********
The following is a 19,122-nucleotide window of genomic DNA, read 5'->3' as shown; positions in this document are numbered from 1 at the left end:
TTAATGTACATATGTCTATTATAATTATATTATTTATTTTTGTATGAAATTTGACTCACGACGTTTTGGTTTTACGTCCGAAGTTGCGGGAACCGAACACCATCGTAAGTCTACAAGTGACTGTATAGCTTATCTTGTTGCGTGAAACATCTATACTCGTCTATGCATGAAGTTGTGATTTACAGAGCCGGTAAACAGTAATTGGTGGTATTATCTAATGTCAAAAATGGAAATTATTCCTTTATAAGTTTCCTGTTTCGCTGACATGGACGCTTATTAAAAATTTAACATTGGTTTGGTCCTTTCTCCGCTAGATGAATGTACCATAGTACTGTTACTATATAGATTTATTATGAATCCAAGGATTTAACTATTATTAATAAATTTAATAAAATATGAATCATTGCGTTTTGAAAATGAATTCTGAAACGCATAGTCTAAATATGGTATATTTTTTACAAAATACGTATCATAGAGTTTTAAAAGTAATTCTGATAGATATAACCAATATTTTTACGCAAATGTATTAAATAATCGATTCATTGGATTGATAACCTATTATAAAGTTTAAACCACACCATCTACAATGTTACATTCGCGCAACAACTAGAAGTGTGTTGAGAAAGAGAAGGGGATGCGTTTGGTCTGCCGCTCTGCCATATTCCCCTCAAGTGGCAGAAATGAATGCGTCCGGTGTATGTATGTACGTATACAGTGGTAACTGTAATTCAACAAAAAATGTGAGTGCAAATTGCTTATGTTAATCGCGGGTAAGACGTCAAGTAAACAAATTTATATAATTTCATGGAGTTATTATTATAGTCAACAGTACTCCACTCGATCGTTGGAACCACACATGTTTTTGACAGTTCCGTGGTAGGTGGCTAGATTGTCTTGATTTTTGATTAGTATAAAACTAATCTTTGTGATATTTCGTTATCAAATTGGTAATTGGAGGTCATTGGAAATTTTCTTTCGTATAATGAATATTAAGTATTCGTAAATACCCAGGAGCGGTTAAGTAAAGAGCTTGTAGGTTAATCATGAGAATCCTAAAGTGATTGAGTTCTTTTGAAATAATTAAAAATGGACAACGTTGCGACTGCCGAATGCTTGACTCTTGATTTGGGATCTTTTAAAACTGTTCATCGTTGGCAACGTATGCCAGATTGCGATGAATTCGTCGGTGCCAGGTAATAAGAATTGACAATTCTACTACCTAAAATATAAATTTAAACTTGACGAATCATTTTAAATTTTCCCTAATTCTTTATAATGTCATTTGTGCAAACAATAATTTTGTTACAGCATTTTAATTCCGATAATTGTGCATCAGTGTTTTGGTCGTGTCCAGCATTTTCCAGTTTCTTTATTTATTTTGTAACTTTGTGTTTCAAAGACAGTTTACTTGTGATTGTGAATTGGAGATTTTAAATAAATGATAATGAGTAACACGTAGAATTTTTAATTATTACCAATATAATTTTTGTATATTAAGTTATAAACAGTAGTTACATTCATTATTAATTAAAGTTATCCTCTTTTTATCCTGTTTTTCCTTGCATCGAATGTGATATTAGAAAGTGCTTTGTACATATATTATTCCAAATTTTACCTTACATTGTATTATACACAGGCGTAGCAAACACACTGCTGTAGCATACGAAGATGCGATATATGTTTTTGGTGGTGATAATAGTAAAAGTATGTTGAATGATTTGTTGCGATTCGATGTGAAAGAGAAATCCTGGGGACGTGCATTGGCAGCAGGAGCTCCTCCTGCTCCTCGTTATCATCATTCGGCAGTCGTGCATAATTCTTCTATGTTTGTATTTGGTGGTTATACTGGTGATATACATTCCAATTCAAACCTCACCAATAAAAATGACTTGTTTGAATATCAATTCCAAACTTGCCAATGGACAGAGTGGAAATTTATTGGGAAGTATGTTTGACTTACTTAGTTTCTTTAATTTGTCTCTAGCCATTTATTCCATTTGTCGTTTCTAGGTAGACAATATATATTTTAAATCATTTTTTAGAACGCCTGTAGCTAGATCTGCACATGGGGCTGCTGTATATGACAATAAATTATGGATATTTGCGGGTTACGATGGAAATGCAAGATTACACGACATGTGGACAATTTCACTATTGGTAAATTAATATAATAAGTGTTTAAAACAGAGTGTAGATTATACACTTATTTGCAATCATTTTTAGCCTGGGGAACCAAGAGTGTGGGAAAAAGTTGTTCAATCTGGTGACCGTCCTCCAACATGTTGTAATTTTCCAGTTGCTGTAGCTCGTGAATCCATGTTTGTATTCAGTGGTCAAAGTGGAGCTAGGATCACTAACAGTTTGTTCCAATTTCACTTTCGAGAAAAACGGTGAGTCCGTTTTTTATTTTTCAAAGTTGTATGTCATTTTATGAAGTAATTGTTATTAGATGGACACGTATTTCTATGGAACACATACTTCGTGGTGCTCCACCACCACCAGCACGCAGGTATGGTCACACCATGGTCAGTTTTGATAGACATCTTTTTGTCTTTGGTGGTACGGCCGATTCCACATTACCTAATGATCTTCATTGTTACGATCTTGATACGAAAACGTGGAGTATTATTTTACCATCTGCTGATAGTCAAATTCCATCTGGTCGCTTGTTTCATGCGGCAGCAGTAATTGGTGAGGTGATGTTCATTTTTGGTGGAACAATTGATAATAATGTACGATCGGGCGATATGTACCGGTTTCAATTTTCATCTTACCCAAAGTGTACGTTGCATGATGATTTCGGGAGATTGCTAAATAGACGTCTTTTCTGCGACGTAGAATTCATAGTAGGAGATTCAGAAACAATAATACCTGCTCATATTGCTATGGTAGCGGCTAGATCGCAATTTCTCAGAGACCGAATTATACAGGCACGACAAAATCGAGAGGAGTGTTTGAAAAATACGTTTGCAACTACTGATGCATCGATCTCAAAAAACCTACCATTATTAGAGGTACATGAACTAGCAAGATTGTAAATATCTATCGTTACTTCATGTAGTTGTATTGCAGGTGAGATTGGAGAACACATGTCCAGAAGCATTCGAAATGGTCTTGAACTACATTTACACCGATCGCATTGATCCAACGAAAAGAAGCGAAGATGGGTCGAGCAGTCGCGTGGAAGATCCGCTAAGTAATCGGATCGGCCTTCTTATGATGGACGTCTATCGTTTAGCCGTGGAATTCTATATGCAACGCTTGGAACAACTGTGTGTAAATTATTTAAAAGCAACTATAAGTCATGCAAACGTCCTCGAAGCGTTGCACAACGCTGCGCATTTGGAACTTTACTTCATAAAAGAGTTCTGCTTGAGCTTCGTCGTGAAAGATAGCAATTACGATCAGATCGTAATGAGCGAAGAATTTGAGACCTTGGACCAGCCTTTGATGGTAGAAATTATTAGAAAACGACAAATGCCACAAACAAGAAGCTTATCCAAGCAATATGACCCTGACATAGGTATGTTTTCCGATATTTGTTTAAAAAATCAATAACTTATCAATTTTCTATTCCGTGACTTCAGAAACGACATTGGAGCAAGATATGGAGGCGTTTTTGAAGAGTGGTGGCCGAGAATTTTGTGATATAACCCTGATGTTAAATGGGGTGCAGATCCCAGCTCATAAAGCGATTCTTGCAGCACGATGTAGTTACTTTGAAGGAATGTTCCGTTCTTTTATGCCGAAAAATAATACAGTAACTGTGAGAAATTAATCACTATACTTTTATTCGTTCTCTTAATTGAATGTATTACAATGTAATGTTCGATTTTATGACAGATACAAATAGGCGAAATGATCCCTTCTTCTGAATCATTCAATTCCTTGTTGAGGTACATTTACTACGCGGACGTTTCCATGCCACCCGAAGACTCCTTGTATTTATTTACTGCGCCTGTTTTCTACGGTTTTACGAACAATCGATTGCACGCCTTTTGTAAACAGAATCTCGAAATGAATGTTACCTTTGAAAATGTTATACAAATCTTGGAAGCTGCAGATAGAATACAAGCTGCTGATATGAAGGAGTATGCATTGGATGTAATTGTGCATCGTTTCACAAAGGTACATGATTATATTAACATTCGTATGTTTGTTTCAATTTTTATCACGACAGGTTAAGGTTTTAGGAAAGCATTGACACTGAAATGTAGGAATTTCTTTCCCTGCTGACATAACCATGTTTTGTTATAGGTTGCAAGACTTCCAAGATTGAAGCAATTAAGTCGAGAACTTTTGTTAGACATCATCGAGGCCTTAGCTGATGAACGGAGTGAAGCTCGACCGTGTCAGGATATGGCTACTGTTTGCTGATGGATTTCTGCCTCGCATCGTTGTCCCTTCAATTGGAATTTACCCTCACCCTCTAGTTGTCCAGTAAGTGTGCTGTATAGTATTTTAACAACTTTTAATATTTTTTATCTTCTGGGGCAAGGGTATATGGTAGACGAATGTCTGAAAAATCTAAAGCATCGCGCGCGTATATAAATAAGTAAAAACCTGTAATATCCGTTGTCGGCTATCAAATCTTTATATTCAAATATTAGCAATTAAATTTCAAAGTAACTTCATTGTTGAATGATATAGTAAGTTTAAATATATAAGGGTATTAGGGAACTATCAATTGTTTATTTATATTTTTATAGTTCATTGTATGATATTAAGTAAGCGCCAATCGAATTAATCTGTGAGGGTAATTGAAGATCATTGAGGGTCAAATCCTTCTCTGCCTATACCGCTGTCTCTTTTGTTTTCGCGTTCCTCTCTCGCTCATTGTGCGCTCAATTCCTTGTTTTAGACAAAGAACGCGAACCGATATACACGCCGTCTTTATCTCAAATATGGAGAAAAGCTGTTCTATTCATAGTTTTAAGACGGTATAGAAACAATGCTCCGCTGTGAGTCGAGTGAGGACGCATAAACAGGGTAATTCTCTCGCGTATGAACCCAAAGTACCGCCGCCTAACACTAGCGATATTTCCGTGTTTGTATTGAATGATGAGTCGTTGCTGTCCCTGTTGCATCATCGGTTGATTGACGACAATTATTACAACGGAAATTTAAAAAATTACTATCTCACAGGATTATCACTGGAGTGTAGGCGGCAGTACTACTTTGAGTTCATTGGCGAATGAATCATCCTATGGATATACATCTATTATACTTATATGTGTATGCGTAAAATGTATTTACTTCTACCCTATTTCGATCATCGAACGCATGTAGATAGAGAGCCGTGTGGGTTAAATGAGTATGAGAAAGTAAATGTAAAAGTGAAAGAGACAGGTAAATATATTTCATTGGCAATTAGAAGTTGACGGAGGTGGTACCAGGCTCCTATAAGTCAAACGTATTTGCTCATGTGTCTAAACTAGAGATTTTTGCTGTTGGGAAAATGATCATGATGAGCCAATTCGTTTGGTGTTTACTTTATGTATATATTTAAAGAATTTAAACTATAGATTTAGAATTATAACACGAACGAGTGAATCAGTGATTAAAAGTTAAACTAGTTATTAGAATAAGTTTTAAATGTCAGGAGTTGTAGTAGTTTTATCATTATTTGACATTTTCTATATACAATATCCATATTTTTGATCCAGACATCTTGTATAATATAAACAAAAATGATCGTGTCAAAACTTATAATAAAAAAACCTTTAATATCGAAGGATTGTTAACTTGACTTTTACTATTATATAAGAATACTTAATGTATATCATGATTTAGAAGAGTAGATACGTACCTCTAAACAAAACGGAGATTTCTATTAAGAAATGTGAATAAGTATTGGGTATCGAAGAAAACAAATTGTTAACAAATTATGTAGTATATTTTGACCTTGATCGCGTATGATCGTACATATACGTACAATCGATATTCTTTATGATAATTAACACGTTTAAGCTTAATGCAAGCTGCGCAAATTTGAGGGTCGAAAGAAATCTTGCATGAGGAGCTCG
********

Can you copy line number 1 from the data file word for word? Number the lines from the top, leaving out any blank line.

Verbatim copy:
The following is a 19,122-nucleotide window of genomic DNA, read 5'->3' as shown; positions in this document are numbered from 1 at the left end: